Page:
Blog from Cannon: Special Ops activated

By Karl Terry: Freedom New Mexico

Editor’s note: Freedom New Mexico’s Karl Terry is blogging live from Cannon Air Force Base this morning. He will also answer questions posted below in the comments section.

• • •

The 27th Fighter Wing passed into history and the 27th Special Operations Wing was born today at Cannon Air Force Base.

Col. Scott West relinquished command of the 27th Fighter Wing during ceremonies this morning.

Immediately following his passing of the wing’s colors, Lt. Gen. Michael Wooley, commander of Air Force Special Operations Command, activated the 27th Special Operations Wing and installed Col. Timothy Leahy as its commander.

As Leahy returned his first salute to airmen assembled, the crowd of more than 500 broke into a long round of applause.

In his remarks, Wooley told community leaders he was proud to be flying on their wing.

“I’m here to reassure you the history does not end today, it will carry on in new chapters,” Wooley said.

“I assure you the 27th Special Operations Wing, like the 27th Fighter Wing before us, will be good neighbors,” Leahy said.

• • •

Here’s a press release from New Mexico lawmakers, welcoming Air Force Special Operations to Cannon:

A united New Mexico congressional delegation today welcomed the Air Force Special Operations Command as it officially assumed command of Cannon Air Force Base at Clovis.

U.S. Senators Pete Domenici and Jeff Bingaman, and Representatives Tom Udall, Heather Wilson and Steve Pearce, joined local officials for a change of command ceremony during which AFSOC began its administration of the Curry County military base. The event marked the culmination of an extended effort involving the delegation to save Cannon after it was targeted in the 2005 Base Realignment and Closure (BRAC) process.

Members of the delegation on Monday also renewed their commitment to work in Congress to provide AFSOC with the resources to fully support the new 27th Special Operations Wing at Cannon.  It is expected that Cannon will eventually house the AC-130 Gunship, MC-130 Combat Talons and Combat Shadow aircraft, and the CV-22 Osprey, as well as other AFSOC assets.

• “This is the start of a long and beautiful relationship between Cannon and Special Operations, one that will bring Cannon more people, more aircraft, and more visibility within the Defense Department,” said Domenici, who serves on the Senate Defense Appropriations Subcommittee.  “We are committed to doing what’s needed to fully stand up this Special Operations Wing. These airmen deserve the best bases, training capabilities and communities, and I know that they will have that at Cannon.”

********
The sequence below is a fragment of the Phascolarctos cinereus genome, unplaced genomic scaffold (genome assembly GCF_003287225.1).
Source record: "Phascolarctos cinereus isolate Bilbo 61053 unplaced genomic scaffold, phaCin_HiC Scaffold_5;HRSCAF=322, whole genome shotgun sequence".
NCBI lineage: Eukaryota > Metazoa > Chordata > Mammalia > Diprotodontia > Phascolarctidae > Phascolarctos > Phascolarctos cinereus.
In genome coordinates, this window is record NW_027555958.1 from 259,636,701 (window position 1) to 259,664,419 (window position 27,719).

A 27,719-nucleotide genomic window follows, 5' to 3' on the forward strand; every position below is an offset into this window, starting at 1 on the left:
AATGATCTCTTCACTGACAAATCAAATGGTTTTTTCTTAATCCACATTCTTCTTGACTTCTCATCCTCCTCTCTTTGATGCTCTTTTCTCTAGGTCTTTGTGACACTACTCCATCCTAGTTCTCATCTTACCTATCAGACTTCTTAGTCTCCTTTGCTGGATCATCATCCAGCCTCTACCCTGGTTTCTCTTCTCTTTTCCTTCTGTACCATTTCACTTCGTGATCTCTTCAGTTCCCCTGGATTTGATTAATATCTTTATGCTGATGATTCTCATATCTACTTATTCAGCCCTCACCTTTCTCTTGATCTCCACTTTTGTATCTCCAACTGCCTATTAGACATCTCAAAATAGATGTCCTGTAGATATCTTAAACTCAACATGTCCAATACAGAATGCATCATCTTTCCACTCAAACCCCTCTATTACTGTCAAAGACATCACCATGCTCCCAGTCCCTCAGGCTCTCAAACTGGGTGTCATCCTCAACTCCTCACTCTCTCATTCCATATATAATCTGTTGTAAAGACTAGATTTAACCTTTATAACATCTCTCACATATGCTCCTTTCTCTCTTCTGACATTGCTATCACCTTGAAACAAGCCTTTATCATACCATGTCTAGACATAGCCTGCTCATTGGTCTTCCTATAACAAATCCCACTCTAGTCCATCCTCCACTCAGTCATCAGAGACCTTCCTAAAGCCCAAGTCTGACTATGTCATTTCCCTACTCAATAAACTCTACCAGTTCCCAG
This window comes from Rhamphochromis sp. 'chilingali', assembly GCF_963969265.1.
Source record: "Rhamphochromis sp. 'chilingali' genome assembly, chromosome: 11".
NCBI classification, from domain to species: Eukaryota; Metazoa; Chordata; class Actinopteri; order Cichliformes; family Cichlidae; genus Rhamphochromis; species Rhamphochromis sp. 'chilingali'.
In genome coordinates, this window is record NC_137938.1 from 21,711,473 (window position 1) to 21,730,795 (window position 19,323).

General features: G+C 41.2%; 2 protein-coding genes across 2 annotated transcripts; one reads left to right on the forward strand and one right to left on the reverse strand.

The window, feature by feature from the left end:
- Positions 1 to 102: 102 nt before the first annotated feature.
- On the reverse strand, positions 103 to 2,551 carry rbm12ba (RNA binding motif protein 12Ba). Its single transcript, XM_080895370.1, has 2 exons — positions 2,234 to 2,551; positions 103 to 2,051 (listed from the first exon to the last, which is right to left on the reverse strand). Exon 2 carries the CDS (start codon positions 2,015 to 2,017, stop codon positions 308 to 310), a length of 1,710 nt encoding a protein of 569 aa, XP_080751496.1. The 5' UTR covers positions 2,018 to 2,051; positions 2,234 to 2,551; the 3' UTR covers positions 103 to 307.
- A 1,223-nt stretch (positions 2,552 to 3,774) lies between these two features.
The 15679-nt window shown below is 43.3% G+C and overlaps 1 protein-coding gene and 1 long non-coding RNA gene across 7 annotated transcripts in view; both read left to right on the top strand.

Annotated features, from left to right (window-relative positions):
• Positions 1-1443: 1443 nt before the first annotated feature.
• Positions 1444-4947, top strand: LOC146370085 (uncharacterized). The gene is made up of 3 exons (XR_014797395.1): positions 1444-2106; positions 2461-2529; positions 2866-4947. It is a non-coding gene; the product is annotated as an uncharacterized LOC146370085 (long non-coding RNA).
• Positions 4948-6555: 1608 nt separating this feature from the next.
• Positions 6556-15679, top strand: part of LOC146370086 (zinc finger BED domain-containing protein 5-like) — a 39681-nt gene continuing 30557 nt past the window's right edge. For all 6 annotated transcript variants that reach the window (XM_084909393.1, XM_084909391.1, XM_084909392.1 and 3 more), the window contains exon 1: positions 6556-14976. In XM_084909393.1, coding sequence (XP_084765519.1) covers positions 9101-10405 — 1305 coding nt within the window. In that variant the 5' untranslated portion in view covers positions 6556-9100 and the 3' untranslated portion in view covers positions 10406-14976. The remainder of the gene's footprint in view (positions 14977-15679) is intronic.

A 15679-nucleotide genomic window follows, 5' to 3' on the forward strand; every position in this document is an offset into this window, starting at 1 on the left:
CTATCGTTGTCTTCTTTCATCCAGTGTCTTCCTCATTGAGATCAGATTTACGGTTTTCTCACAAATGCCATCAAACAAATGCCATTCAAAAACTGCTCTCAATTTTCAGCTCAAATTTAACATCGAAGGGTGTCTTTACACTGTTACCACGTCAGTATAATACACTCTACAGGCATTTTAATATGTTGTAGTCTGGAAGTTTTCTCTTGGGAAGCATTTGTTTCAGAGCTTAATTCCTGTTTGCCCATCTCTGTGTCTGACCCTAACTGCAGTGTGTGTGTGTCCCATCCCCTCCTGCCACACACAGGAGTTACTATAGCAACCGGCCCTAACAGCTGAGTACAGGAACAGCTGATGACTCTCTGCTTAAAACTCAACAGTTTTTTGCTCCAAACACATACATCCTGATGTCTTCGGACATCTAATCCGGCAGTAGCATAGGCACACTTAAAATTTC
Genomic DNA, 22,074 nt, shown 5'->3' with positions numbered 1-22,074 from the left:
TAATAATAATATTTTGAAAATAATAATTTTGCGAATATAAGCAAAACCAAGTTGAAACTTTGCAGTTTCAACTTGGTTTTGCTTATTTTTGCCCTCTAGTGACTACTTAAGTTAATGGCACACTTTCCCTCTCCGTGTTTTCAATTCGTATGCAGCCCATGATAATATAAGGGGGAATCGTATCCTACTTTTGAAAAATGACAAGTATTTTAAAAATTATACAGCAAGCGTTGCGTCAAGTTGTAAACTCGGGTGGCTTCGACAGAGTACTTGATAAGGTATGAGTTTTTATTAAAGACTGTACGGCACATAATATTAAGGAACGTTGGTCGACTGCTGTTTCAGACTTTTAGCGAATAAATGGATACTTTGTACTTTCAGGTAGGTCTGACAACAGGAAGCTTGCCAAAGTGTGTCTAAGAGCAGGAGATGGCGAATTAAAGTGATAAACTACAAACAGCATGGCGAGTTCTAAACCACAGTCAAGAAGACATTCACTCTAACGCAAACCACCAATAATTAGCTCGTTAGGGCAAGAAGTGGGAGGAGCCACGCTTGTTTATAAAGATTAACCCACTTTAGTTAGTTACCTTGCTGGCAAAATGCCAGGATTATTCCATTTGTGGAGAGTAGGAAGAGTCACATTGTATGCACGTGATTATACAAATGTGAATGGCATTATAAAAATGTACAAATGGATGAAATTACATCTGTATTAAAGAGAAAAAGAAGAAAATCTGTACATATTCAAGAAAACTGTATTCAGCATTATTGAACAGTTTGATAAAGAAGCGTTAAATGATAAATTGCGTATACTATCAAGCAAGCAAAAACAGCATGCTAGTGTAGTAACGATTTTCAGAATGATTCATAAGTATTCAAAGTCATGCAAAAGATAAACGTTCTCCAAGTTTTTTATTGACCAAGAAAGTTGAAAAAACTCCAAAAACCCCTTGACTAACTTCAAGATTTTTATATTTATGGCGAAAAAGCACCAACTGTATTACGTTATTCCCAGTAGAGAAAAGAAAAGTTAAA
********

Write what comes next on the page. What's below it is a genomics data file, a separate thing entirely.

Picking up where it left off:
• “Today marks the official beginning of what I hope will be a very long association between AFSOC and Cannon Air Force Base.  I join the people of Clovis and Portales–and our entire state–in welcoming AFSOC to New Mexico,” Bingaman said. 

• “The formal change in command marks the next chapter in the proud history of Cannon Air Force Base,” said Udall, a member of the House Appropriations Committee whose district includes Cannon. “Though the battle streamers and flag of the 27th Fighter Wing have been retired, we will always recall with great pride the impeccable caliber and history of the men and women of served this unit with distinction.  As we begin the new mission of the AFSOC 27th Special Operations Wing, we look forward to the same tradition of excellence, welcome the soldiers who will call New Mexico home and congratulate the entire Cannon community on its successful two-year mission to bring about a promising new future for the base.”

• “Special Operations is a great fit for New Mexico and it’s my pleasure today to welcome this new mission and new friends to Cannon,” said Wilson. “When you look at the training opportunities with New Mexico’s weather, terrain, and air space you cannot find a better place to train for missions in our world’s current global hotspots.  Air Force Special Operations Command and specifically the 27th Special Operations Wing will be a key asset in fighting terrorism.” 

• “I would like to commend Cannon AFB and all the dedicated men and women as they begin this new mission. Day after day, their hard work helps to ensure America’s safety both here in the Homeland and for our forces overseas. I look forward to working with Cannon officials in the future and I wish them the best of luck to continue in their tradition of success,” Pearce said.